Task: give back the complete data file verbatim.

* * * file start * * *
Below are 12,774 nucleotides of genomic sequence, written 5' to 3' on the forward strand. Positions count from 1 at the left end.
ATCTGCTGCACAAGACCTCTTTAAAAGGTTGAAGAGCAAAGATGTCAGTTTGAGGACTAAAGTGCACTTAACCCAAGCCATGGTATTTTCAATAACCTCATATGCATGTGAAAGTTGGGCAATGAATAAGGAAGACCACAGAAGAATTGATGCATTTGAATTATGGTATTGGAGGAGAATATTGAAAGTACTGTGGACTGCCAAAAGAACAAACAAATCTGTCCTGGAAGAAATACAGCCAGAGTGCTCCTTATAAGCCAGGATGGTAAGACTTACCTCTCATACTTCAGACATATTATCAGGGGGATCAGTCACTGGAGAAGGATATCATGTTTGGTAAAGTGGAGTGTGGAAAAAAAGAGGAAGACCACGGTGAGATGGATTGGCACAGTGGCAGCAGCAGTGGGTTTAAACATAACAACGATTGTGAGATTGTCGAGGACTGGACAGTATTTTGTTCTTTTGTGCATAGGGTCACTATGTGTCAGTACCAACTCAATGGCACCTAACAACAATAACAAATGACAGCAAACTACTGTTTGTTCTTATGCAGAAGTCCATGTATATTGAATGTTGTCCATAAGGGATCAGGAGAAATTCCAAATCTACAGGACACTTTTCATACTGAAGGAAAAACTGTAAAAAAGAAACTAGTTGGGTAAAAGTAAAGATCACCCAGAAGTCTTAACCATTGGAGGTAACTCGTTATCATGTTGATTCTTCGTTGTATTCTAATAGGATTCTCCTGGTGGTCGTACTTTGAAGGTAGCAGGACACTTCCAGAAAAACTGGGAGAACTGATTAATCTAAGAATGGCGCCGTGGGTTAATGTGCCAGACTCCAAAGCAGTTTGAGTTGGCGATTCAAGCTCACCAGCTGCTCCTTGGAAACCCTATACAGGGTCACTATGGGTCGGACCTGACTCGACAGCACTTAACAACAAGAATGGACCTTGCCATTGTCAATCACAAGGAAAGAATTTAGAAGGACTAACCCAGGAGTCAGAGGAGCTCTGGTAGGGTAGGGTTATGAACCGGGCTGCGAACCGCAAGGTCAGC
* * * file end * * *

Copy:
Below are 12,774 nucleotides of genomic sequence, written 5' to 3' on the forward strand. Positions count from 1 at the left end.
ATCTGCTGCACAAGACCTCTTTAAAAGGTTGAAGAGCAAAGATGTCAGTTTGAGGACTAAAGTGCACTTAACCCAAGCCATGGTATTTTCAATAACCTCATATGCATGTGAAAGTTGGGCAATGAATAAGGAAGACCACAGAAGAATTGATGCATTTGAATTATGGTATTGGAGGAGAATATTGAAAGTACTGTGGACTGCCAAAAGAACAAACAAATCTGTCCTGGAAGAAATACAGCCAGAGTGCTCCTTATAAGCCAGGATGGTAAGACTTACCTCTCATACTTCAGACATATTATCAGGGGGATCAGTCACTGGAGAAGGATATCATGTTTGGTAAAGTGGAGTGTGGAAAAAAAGAGGAAGACCACGGTGAGATGGATTGGCACAGTGGCAGCAGCAGTGGGTTTAAACATAACAACGATTGTGAGATTGTCGAGGACTGGACAGTATTTTGTTCTTTTGTGCATAGGGTCACTATGTGTCAGTACCAACTCAATGGCACCTAACAACAATAACAAATGACAGCAAACTACTGTTTGTTCTTATGCAGAAGTCCATGTATATTGAATGTTGTCCATAAGGGATCAGGAGAAATTCCAAATCTACAGGACACTTTTCATACTGAAGGAAAAACTGTAAAAAAGAAACTAGTTGGGTAAAAGTAAAGATCACCCAGAAGTCTTAACCATTGGAGGTAACTCGTTATCATGTTGATTCTTCGTTGTATTCTAATAGGATTCTCCTGGTGGTCGTACTTTGAAGGTAGCAGGACACTTCCAGAAAAACTGGGAGAACTGATTAATCTAAGAATGGCGCCGTGGGTTAATGTGCCAGACTCCAAAGCAGTTTGAGTTGGCGATTCAAGCTCACCAGCTGCTCCTTGGAAACCCTATACAGGGTCACTATGGGTCGGACCTGACTCGACAGCACTTAACAACAAGAATGGACCTTGCCATTGTCAATCACAAGGAAAGAATTTAGAAGGACTAACCCAGGAGTCAGAGGAGCTCTGGTAGGGTAGGGTTATGAACCGGGCTGCGAACCGCAAGGTCAGC